• The opportunity given to PM Modi to speak on digital transformation, technology and environment sustainability is an indication that India is being seen as a major player in these domains.

India’s strategy to deal with the fall-out of the decision on Article 370:

  • At the G7, India’s approach was to convince the global leaders that Kashmir is an internal issue and the current clampdown on constitutional rights is only a temporary measure to curb violence and any acts of extremism.
  • Now the game plan would be to release the detained political leaders and lift the curfews and communication blackout before the PM heads for the UNGA summit in September.
  • Then the PM can assure the global community that elections would be held soon in J&K and even the Supreme Court is likely to pronounce a verdict soon on the constitutionality of the decision.
  • Thus, India would try and fulfil the obligations of a constitutional democracy in order to assuage any global concerns and defeat Pakistan’s strategy of internationalizing the issue.
  • Plus over the last decade or so, Pakistan has been increasingly seen by the global community as the source of instability and as an economic basket case, and this changed global outlook strengthens India’s position.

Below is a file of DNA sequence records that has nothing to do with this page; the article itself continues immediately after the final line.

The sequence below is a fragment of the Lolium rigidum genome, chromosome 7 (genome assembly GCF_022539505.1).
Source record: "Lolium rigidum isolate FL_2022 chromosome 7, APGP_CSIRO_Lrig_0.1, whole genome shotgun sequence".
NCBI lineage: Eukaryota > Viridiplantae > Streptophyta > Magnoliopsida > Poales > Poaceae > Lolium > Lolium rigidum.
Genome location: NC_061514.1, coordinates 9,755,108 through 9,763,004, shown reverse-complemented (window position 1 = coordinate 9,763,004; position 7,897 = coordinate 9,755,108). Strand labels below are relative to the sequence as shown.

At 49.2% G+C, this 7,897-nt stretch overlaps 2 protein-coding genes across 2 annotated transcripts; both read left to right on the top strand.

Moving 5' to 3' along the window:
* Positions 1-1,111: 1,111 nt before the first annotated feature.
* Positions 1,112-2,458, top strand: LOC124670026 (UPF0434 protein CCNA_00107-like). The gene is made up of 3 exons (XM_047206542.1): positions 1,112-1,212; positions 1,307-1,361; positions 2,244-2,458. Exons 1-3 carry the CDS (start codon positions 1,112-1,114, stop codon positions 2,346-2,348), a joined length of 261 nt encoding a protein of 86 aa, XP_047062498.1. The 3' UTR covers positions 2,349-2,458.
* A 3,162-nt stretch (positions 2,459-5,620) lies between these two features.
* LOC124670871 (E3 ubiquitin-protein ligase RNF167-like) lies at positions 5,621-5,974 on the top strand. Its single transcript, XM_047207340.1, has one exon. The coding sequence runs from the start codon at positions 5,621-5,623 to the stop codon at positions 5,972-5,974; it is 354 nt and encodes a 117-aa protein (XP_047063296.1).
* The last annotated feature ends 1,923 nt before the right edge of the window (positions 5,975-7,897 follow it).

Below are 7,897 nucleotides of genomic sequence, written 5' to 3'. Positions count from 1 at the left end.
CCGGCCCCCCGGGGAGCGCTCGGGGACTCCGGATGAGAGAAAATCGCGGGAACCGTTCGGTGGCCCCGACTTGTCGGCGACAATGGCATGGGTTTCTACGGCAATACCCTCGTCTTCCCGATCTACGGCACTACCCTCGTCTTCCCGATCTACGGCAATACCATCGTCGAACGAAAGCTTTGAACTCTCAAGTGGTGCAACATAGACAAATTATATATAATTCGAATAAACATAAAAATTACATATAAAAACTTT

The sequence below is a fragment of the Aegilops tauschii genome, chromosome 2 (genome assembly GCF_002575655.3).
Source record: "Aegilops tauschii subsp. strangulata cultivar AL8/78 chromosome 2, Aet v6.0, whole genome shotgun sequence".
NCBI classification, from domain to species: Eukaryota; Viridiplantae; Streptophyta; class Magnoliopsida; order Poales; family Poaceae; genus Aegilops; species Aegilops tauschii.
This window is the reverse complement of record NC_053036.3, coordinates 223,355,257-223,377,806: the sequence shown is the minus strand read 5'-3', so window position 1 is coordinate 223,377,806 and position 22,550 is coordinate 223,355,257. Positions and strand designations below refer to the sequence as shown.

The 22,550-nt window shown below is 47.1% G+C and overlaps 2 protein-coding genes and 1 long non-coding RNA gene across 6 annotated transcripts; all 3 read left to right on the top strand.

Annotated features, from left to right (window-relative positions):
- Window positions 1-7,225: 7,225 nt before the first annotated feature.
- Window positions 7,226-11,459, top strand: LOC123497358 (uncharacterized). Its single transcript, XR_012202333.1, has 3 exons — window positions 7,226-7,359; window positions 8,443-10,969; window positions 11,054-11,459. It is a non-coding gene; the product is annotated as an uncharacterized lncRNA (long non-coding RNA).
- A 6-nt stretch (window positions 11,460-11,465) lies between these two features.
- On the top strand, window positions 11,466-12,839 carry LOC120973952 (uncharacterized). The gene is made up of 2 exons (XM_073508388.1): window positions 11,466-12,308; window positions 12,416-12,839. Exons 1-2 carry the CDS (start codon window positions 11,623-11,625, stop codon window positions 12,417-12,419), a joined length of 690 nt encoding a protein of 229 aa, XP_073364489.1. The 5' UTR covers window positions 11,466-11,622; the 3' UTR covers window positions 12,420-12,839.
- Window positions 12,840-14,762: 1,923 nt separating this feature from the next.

• Even China for that matter seems to have extended only rhetorical support to Pakistan at forums such as the UN, but bilaterally it hasn’t pushed hard at India. China’s public statements have expressed more concern about the status of Ladakh than on Kashmir. This shows a difference of opinion between China and Pakistan and indicates that China wouldn’t want to unnecessarily ruffle any feathers with India.
  • India on its part has assured China that status-quo will be maintained with regard to the Indo-China border dispute and the bifurcation of the state is just a case of internal reorganisation having no bearing on China’s interests.

Pakistan’s efforts to stoke international opinion:

  • Pakistan has tried many tricks to bring international focus to the Kashmir issue. Apart from pushing the issue at the UNSC, OIC, etc., it has also sponsored so-called protests in London and other major capitals by using sympathizers of the Khalistan movement who are funded by the ISI.
  • But these efforts have failed to gain any traction in the western countries. That being said, India should be aware that foreign powers may have recognised Kashmir as an internal issue but they will keep a close watch on the human rights situation and will prod India if the situation deteriorates.
  • So India needs to restore normalcy as soon as possible and lift the communication blackout and curfews which have snatched away the constitutional rights of the people of an entire state.

Is the world seeing India as a leader on climate issues?